Next up was perhaps the festival headliner, Death in Vegas. A bit curious when it was first announced, after revisiting some older works and thinking about it historically, this was a big event which also re-united artists Richard Fearless and Sasha Grey. Set within a Ballardian context, the partnership surprised me with its industrial influences, psychedelic sounds and Ms. Grey's crowd pleasing vocals.
The remainder of Saturday was spent in the basement next door at legendary club, Tresor. L.I.E.S label head Ron Morelli played an insane DJ set starting at 3:00 a.m. and Minimal Wave founder Veronica Vasicka followed until at least 7:00 a.m. Luckily I was also able to pop back inside Kraftwerk for a short time to witness part of the brvtal double performance of Donato Dozy + Lory D on Stage Null. Time seems to disappear when in Berlin and especially while deep in a smoky bunker listening to pounding techno. At this point, I was still alive and felt better after a huge coffee and a surprisingly good American cheeseburger at a nearby all night Turkish restaurant (which also had a casino inside). No recollection of time at this point.
Sunday was the final day of the festival and carried a noticeably more subdued energy. By this time many festival goers were going all night since Wednesday and the shortened program for Sunday was well curated to reflect the energy. Pyrolater constructs Conrad Schnitzler quickly became one of the most talked about performances at the festival. A legend in his own right, Pyrolater re-constructing the works of the Tangerine Dream member proved that his music helped pioneer Berlin techno. An incredible live visual component with the artist manipulating lights on stage resonated with everyone. After impressive performances by Second Woman (featuring Turk Dietrich of Belong and Joshua Eustis of Telefon Tel Aviv) and Porter Ricks, the crowd was packed in for a laser show to end all laser shows. Robin Fox is a visual artist who has worked with lasers for the past 10 years. For the first time in Berlin, Fox presented RGB, an absolutely immersive laser light experience that was one of the most impressive works at the festival. Red, green and blue lasers worked together to synchronize with pulsating electronic works and the audience was treated to a full environment of light and sound that seemed to cover every point in the main hall. You could look up and see lasers streaming above you and all around your fellow viewers.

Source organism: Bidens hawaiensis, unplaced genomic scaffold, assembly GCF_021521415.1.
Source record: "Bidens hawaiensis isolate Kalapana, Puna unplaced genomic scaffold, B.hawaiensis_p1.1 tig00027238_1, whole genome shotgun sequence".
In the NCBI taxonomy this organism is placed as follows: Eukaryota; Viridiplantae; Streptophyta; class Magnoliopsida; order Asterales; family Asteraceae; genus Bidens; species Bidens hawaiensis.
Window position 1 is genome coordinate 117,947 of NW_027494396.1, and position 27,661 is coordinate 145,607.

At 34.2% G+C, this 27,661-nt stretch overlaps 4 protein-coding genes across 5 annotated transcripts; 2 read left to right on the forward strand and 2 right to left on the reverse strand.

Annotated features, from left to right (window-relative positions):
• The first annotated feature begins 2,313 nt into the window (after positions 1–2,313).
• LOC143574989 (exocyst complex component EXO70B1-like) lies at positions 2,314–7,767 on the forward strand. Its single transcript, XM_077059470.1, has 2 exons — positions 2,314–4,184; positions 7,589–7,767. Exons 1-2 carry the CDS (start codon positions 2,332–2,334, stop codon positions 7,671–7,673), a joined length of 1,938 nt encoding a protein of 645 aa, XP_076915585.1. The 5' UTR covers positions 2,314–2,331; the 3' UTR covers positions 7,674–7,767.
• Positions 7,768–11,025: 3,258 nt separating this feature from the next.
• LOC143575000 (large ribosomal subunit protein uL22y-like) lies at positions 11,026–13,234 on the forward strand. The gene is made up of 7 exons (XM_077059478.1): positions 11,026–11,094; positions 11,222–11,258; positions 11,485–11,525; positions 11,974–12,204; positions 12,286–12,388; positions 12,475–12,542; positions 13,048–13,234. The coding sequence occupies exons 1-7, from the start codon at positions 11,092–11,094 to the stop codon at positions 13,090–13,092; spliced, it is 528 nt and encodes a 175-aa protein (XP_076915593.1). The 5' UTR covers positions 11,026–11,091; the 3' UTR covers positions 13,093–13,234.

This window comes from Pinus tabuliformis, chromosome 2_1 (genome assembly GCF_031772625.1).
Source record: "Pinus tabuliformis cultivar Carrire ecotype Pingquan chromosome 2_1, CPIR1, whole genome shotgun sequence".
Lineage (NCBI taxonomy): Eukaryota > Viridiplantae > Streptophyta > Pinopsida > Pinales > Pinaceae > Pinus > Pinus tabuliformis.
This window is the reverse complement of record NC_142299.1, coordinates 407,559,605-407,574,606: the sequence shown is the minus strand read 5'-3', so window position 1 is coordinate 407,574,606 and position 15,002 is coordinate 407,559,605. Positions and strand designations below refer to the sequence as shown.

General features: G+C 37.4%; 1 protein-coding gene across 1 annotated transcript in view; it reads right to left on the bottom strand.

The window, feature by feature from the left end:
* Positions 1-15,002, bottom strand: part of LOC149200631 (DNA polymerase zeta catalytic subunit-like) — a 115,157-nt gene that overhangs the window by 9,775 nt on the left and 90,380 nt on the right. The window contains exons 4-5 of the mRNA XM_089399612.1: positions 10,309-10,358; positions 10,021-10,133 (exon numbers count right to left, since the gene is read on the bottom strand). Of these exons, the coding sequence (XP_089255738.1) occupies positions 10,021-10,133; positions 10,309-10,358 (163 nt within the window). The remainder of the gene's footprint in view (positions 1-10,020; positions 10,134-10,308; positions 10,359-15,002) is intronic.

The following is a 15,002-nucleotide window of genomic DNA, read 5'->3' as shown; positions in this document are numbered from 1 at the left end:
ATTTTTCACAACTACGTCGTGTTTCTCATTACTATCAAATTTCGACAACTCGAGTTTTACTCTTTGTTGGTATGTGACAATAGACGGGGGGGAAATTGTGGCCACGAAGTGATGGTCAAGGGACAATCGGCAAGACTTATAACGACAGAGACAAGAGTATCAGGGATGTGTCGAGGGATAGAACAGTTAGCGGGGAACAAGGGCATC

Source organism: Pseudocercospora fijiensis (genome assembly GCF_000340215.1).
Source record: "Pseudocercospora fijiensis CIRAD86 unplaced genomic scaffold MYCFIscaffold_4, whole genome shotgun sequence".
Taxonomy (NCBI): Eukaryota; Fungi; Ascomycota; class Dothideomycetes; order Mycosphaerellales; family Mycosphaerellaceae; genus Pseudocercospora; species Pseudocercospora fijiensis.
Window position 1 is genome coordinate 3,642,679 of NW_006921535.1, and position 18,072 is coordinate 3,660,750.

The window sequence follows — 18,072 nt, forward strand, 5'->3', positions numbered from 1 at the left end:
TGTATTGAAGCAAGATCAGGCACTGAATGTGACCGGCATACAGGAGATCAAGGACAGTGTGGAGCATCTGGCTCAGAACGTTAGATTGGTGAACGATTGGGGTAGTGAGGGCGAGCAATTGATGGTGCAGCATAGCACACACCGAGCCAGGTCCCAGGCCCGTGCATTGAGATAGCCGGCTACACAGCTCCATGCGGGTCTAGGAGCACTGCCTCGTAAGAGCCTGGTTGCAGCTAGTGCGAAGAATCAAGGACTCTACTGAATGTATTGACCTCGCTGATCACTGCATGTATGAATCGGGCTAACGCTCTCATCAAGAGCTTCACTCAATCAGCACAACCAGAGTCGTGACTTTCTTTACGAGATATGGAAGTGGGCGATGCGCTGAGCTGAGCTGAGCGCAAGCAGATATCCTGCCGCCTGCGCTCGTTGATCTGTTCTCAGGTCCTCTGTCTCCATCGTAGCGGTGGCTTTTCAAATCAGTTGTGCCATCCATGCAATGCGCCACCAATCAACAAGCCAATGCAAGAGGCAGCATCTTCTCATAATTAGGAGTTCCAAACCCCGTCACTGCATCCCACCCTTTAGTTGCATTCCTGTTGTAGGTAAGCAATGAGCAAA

Italian master Alessandro Cortini closed out the festival with the premiere of a new work titled, AVANTI. This was a truly emotional and majestic piece which had his grandfather's Super 8 films streaming behind him. Feelings of nostalgia and lost beauty pervaded the performance that touched on a lot of nerves in the moment. Sound and memory combined to illicit meditative feelings of a life once lived and the powerful work brought some people to tears as the final note finally faded away.
After descending down the stairs for the final time we got in line for Ohm, a small, but charming venue which played host to the closing party. After tons of rumors about who would be playing, it was revealed that attendees would be treated to a set by techno artist Objekt. With so many people involved with the festival, it was a great feeling to share a small room with fans and artists alike.
A week later and The Brvtalist is still processing everything from the festival. Along with once in a lifetime performance, we also got to finally meet so many of our favorite artists, writers, label-owners, fans and more over the course of our 5 days in Berlin. It was a transformative experience that will surely leave a lasting mark. Berlin Atonal continues to prove it is perhaps the premiere electronic music and arts festival in the world and each edition seems to get bigger and bigger. Now with it full swing we are already looking forward to the announcements for next year. We hope to see you there again. For more information please visit Berlin Atonal.